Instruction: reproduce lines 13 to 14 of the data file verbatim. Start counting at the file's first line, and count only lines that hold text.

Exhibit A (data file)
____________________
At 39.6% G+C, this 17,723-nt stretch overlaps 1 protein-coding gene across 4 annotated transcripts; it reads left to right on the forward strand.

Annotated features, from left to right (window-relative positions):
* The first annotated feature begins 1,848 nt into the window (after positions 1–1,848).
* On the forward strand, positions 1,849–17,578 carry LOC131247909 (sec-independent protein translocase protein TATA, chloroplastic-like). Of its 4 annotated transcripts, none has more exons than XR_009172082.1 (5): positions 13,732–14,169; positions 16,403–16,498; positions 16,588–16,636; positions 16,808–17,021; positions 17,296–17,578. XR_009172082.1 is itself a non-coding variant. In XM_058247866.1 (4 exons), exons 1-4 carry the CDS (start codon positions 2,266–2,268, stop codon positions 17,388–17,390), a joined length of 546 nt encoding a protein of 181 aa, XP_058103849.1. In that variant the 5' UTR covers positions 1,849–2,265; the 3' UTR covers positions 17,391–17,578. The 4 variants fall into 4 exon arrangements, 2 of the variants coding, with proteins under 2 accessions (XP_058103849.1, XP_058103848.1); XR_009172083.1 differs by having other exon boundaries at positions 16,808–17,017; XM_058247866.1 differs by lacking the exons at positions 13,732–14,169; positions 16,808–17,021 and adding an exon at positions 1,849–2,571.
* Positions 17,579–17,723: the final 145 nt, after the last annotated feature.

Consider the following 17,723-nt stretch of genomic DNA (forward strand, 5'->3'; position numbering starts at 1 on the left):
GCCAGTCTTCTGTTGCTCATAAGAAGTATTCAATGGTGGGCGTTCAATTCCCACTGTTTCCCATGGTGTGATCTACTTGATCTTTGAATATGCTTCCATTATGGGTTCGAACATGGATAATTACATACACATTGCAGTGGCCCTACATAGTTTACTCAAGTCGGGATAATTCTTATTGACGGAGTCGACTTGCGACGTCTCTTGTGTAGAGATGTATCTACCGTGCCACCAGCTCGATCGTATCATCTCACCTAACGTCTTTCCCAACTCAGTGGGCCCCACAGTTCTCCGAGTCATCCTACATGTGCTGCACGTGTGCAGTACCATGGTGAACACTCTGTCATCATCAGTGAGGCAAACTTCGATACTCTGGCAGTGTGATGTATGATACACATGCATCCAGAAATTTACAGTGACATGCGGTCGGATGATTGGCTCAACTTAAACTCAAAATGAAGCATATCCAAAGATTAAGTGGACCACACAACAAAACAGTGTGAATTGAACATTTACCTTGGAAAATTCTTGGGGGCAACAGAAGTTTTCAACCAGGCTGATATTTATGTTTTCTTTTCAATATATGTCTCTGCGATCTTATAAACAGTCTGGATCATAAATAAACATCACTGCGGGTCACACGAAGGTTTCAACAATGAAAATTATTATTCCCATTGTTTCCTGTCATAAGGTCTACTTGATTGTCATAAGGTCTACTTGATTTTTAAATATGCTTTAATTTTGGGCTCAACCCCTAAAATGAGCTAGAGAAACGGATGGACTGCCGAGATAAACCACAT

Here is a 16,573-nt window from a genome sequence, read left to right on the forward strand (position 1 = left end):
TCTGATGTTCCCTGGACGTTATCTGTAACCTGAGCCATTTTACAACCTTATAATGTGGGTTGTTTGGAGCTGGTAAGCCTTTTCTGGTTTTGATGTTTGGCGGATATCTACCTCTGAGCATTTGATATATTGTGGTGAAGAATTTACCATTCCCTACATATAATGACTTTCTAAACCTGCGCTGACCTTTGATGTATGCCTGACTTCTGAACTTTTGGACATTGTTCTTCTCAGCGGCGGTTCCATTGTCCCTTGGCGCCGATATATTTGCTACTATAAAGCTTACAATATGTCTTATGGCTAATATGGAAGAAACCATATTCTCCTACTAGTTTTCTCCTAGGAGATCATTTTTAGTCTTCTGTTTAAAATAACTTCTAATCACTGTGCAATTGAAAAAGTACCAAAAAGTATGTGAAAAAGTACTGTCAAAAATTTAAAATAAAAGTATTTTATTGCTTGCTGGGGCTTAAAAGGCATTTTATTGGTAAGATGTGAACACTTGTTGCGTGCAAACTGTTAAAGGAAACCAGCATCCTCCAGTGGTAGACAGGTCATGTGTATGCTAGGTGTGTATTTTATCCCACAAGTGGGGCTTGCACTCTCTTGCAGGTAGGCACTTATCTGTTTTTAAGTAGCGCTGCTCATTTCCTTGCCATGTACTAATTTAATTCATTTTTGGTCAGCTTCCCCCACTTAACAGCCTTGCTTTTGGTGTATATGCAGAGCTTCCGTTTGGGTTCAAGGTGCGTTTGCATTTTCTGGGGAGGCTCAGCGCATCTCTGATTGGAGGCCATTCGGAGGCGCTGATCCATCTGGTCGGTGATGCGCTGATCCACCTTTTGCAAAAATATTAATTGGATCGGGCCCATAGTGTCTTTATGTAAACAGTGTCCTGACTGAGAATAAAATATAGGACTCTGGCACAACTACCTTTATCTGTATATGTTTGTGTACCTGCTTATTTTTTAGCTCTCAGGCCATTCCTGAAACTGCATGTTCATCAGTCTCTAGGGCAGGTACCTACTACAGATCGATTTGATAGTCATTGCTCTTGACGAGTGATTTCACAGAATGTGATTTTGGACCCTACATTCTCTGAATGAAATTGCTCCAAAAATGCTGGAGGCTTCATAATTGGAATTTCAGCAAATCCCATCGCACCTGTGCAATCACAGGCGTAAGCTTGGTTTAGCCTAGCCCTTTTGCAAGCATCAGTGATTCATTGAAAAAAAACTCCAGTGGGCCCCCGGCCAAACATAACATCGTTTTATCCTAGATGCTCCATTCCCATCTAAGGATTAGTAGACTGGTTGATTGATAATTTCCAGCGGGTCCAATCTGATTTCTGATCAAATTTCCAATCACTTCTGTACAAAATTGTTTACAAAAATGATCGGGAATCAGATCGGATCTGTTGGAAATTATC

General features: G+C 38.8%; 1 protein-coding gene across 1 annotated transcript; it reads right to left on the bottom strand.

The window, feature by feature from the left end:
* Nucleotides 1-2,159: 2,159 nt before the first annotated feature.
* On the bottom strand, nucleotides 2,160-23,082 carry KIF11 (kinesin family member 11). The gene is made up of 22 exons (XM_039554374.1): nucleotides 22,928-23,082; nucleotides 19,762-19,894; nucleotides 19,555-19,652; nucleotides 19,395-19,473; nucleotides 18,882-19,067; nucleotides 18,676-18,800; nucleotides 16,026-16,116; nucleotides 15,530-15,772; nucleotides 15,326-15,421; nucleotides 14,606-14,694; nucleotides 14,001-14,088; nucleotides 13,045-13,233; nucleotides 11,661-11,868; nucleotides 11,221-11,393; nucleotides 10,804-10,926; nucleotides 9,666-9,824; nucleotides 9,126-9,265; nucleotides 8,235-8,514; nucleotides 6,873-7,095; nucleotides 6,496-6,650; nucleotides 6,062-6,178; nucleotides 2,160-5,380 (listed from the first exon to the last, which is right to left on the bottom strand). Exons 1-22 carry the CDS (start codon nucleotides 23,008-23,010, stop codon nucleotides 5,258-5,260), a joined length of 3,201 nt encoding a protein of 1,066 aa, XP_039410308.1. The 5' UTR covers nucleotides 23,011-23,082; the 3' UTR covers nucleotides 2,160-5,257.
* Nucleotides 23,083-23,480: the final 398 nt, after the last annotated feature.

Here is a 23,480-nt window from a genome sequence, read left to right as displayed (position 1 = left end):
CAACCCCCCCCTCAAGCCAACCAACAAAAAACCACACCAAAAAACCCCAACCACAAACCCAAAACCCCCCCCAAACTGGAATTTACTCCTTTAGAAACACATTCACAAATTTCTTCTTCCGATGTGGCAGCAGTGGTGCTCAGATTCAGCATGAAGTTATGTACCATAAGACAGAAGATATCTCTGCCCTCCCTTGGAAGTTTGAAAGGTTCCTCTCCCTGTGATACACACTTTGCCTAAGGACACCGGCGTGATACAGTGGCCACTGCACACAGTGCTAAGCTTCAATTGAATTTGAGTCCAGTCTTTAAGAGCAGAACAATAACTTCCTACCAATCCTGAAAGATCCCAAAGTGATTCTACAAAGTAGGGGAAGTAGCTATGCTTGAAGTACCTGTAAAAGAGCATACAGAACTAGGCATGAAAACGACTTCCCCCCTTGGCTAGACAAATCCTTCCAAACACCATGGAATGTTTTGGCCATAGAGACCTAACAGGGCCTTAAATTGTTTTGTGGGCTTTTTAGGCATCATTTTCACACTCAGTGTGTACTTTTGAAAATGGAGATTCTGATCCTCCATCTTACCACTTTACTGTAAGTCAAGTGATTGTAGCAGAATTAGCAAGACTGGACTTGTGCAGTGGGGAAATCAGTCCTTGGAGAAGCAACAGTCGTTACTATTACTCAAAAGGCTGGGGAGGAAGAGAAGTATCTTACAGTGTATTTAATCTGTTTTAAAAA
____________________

* On the bottom strand, nucleotides 2,160-23,082 carry KIF11 (kinesin family member 11). The gene is made up of 22 exons (XM_039554374.1): nucleotides 22,928-23,082; nucleotides 19,762-19,894; nucleotides 19,555-19,652; nucleotides 19,395-19,473; nucleotides 18,882-19,067; nucleotides 18,676-18,800; nucleotides 16,026-16,116; nucleotides 15,530-15,772; nucleotides 15,326-15,421; nucleotides 14,606-14,694; nucleotides 14,001-14,088; nucleotides 13,045-13,233; nucleotides 11,661-11,868; nucleotides 11,221-11,393; nucleotides 10,804-10,926; nucleotides 9,666-9,824; nucleotides 9,126-9,265; nucleotides 8,235-8,514; nucleotides 6,873-7,095; nucleotides 6,496-6,650; nucleotides 6,062-6,178; nucleotides 2,160-5,380 (listed from the first exon to the last, which is right to left on the bottom strand). Exons 1-22 carry the CDS (start codon nucleotides 23,008-23,010, stop codon nucleotides 5,258-5,260), a joined length of 3,201 nt encoding a protein of 1,066 aa, XP_039410308.1. The 5' UTR covers nucleotides 23,011-23,082; the 3' UTR covers nucleotides 2,160-5,257.
* Nucleotides 23,083-23,480: the final 398 nt, after the last annotated feature.